Webster describes the food crisis as complex, with drought being just one of the factors.

    Specifically this year we’ve seen failed rains. We often get rains, but they’re often too short and at the wrong times. So we’re not able to see the harvests that we need. Within the region we’ve got some complex political issues as well and governance and conflict in Mali, which has led to some 200,000 people to leave their homes. So the combination of that and the instability that that causes on top of the lack of food.

    The conflict in northern Mali is forcing civilians to seek safety in neighboring countries. Most have gone to Mauritania. Webster said the refugees are bearing the brunt of both the food crisis and conflict.

    “People are arriving there with nothing. They’re living in camps, which are just sheets on sticks with a few pots and pans. And there’s a fierce wind blowing across this desert. The heat is unbearable. And so there we’re able to see the extent of that suffering already playing out in those refugee camps. Now, I think what we’re seeing there are the kind of things we’re going to be seeing more and more in some of these communities that are at risk,” he said.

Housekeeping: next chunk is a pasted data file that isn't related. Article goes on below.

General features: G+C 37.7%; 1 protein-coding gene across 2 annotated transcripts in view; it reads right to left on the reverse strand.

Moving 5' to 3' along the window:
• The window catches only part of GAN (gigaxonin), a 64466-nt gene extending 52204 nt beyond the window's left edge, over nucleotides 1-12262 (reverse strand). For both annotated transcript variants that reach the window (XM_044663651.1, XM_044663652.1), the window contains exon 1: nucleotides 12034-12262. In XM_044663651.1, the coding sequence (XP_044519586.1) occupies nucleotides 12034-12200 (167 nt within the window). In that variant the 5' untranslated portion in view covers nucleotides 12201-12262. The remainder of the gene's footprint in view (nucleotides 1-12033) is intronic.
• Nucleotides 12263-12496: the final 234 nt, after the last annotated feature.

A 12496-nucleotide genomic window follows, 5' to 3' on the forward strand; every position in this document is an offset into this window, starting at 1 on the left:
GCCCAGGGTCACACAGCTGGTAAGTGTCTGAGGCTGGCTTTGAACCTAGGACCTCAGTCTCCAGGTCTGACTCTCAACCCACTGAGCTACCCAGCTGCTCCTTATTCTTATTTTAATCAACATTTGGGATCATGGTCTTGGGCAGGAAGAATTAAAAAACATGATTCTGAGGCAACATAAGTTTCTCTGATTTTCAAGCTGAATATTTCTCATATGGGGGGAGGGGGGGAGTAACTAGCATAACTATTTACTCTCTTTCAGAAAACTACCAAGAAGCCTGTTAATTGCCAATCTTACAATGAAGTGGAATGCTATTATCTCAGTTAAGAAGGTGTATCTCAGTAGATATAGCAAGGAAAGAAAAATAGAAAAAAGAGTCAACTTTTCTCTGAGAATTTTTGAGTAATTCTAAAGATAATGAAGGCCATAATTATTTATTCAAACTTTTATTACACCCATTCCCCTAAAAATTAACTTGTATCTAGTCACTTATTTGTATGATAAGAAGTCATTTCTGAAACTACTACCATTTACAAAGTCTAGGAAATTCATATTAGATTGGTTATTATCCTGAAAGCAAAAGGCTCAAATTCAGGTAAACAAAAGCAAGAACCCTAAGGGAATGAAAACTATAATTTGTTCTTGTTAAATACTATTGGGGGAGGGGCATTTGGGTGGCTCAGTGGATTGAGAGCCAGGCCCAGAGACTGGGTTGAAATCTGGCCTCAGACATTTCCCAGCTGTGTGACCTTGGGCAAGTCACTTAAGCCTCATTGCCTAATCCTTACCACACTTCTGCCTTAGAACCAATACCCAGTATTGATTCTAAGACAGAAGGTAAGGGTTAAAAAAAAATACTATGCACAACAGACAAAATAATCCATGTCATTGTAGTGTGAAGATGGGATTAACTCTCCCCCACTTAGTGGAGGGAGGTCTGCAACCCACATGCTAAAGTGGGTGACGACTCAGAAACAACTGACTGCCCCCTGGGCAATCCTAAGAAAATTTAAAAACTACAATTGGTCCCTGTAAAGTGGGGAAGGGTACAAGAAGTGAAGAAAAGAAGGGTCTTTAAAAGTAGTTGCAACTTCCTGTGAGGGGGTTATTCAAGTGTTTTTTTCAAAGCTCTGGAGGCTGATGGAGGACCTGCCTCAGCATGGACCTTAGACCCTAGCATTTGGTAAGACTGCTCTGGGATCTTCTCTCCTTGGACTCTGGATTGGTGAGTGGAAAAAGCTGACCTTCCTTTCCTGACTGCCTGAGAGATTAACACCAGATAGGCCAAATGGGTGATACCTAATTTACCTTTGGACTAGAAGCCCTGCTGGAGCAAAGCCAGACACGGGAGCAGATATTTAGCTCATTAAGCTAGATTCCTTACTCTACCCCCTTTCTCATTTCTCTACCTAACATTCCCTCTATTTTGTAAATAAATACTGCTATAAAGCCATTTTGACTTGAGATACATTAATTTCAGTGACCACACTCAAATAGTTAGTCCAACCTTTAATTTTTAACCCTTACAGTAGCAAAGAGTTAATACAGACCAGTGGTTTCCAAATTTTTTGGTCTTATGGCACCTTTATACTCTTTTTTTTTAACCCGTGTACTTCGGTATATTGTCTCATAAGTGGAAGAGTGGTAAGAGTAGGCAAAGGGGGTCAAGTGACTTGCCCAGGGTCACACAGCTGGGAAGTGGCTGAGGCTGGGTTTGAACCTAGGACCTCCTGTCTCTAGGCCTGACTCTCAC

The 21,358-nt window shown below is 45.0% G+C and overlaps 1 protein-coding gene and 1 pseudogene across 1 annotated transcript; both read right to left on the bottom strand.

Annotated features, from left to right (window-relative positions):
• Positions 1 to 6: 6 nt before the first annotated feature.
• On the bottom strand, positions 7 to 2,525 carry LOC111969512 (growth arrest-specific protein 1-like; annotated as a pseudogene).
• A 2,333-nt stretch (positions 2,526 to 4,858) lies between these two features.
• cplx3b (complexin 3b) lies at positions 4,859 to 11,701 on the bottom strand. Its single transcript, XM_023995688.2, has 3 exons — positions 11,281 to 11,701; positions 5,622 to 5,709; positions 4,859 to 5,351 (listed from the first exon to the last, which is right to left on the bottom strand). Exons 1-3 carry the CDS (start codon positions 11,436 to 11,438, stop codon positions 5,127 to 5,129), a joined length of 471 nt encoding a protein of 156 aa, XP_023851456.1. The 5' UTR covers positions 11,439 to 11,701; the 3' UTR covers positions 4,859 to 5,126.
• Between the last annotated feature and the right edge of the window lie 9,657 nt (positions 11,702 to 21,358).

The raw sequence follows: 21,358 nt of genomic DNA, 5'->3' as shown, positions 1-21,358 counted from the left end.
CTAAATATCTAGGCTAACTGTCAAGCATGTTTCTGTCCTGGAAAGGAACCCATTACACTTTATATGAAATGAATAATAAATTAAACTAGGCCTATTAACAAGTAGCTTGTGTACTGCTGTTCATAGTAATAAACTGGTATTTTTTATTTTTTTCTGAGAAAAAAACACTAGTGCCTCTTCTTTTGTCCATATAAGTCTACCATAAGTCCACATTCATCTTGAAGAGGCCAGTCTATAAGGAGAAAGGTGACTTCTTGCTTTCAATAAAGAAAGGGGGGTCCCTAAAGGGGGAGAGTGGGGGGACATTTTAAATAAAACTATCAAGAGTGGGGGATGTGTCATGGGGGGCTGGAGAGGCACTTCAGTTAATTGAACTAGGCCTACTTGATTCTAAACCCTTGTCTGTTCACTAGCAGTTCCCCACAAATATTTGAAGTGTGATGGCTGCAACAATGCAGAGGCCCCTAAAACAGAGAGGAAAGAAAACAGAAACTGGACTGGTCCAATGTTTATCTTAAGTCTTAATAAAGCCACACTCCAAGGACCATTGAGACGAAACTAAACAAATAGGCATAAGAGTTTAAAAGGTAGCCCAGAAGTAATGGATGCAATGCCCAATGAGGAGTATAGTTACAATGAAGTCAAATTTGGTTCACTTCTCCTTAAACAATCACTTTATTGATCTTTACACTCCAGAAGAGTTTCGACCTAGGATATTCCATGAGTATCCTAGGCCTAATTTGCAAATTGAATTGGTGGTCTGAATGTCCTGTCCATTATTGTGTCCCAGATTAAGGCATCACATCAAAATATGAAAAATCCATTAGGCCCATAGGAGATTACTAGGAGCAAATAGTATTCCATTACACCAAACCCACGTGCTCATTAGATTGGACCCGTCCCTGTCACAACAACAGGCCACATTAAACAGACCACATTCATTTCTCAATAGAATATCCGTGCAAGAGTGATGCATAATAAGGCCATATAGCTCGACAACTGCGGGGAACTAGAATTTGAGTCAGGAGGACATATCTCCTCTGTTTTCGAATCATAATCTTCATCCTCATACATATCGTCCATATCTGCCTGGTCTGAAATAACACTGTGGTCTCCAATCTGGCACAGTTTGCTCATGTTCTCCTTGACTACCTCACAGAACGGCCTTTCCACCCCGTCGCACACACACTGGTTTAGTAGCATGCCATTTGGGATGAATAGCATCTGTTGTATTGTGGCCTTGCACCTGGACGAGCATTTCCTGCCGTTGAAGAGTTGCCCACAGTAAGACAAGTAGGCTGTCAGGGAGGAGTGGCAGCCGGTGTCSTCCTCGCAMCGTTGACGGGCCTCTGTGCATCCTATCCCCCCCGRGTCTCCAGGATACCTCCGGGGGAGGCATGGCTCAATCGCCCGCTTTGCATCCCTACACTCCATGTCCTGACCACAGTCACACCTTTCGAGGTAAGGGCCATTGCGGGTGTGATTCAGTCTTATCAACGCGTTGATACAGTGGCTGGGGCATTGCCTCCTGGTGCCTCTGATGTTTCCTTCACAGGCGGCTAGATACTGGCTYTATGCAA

The humanitarian NGO coalition said the needed funding is not only for emergency food aid, healthcare and shelter. They say the money would also be spent to boost community resilience, such as livelihood development and agricultural reforms. Such things, they say, could help communities better withstand erratic rainfall and political instability.

    The NGOs are calling on G8 leaders to consider the Sahel crisis at their summit next month.

    This forum has been closed.
    Comments
         
    There are no comments in this forum. Be first and add one

    Featured Videos

    Your JavaScript is turned off or you have an old version of Adobe's Flash Player. Get the latest Flash player.
    Chinese-Americans Heart Trump, Bucking National Trendi
    X
    May 27, 2016 5:57 AM
    A new study conducted by three Asian-American organizations shows there are three times as many Democrats as there are Republicans among Asian-American voters, and they favor Hillary Clinton over Donald Trump. But one group, called Chinese-Americans For Trump, is going against the tide and strongly supports the business tycoon. VOA’s Elizabeth Lee caught up with them at a Trump rally and reports from Anaheim, California.